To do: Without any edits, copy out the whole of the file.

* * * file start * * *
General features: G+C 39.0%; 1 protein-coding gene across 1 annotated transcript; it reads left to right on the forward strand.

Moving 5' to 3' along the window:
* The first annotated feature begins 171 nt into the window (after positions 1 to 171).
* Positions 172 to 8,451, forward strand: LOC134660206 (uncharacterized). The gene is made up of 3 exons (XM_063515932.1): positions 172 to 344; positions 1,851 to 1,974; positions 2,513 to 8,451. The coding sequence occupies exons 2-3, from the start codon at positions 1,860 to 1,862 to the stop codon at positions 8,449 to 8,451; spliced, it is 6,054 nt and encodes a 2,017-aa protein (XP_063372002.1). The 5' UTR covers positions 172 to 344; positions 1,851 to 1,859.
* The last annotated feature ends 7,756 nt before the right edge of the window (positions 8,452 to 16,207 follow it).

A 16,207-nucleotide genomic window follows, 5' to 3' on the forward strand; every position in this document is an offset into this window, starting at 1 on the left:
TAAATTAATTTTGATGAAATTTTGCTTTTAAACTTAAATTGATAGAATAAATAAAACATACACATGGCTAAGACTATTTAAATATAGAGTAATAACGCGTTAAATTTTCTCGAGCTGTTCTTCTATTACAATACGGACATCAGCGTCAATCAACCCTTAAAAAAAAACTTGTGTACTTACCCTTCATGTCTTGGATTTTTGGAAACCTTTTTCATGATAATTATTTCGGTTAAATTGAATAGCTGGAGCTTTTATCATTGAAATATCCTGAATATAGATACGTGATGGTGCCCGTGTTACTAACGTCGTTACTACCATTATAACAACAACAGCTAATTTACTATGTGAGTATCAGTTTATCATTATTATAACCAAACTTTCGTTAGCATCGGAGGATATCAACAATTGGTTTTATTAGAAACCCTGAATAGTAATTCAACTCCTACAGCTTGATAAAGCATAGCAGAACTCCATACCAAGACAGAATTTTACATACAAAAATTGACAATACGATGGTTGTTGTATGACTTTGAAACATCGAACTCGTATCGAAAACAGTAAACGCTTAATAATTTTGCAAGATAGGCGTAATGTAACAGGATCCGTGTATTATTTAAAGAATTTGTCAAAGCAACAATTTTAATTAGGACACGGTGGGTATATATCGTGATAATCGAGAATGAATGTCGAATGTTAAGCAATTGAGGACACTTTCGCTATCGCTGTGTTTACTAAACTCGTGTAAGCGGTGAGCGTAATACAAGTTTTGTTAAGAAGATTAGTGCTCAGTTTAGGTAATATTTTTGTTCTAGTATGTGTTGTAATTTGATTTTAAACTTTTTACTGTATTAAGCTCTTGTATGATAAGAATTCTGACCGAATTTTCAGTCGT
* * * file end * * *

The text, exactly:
General features: G+C 39.0%; 1 protein-coding gene across 1 annotated transcript; it reads left to right on the forward strand.

Moving 5' to 3' along the window:
* The first annotated feature begins 171 nt into the window (after positions 1 to 171).
* Positions 172 to 8,451, forward strand: LOC134660206 (uncharacterized). The gene is made up of 3 exons (XM_063515932.1): positions 172 to 344; positions 1,851 to 1,974; positions 2,513 to 8,451. The coding sequence occupies exons 2-3, from the start codon at positions 1,860 to 1,862 to the stop codon at positions 8,449 to 8,451; spliced, it is 6,054 nt and encodes a 2,017-aa protein (XP_063372002.1). The 5' UTR covers positions 172 to 344; positions 1,851 to 1,859.
* The last annotated feature ends 7,756 nt before the right edge of the window (positions 8,452 to 16,207 follow it).

A 16,207-nucleotide genomic window follows, 5' to 3' on the forward strand; every position in this document is an offset into this window, starting at 1 on the left:
TAAATTAATTTTGATGAAATTTTGCTTTTAAACTTAAATTGATAGAATAAATAAAACATACACATGGCTAAGACTATTTAAATATAGAGTAATAACGCGTTAAATTTTCTCGAGCTGTTCTTCTATTACAATACGGACATCAGCGTCAATCAACCCTTAAAAAAAAACTTGTGTACTTACCCTTCATGTCTTGGATTTTTGGAAACCTTTTTCATGATAATTATTTCGGTTAAATTGAATAGCTGGAGCTTTTATCATTGAAATATCCTGAATATAGATACGTGATGGTGCCCGTGTTACTAACGTCGTTACTACCATTATAACAACAACAGCTAATTTACTATGTGAGTATCAGTTTATCATTATTATAACCAAACTTTCGTTAGCATCGGAGGATATCAACAATTGGTTTTATTAGAAACCCTGAATAGTAATTCAACTCCTACAGCTTGATAAAGCATAGCAGAACTCCATACCAAGACAGAATTTTACATACAAAAATTGACAATACGATGGTTGTTGTATGACTTTGAAACATCGAACTCGTATCGAAAACAGTAAACGCTTAATAATTTTGCAAGATAGGCGTAATGTAACAGGATCCGTGTATTATTTAAAGAATTTGTCAAAGCAACAATTTTAATTAGGACACGGTGGGTATATATCGTGATAATCGAGAATGAATGTCGAATGTTAAGCAATTGAGGACACTTTCGCTATCGCTGTGTTTACTAAACTCGTGTAAGCGGTGAGCGTAATACAAGTTTTGTTAAGAAGATTAGTGCTCAGTTTAGGTAATATTTTTGTTCTAGTATGTGTTGTAATTTGATTTTAAACTTTTTACTGTATTAAGCTCTTGTATGATAAGAATTCTGACCGAATTTTCAGTCGT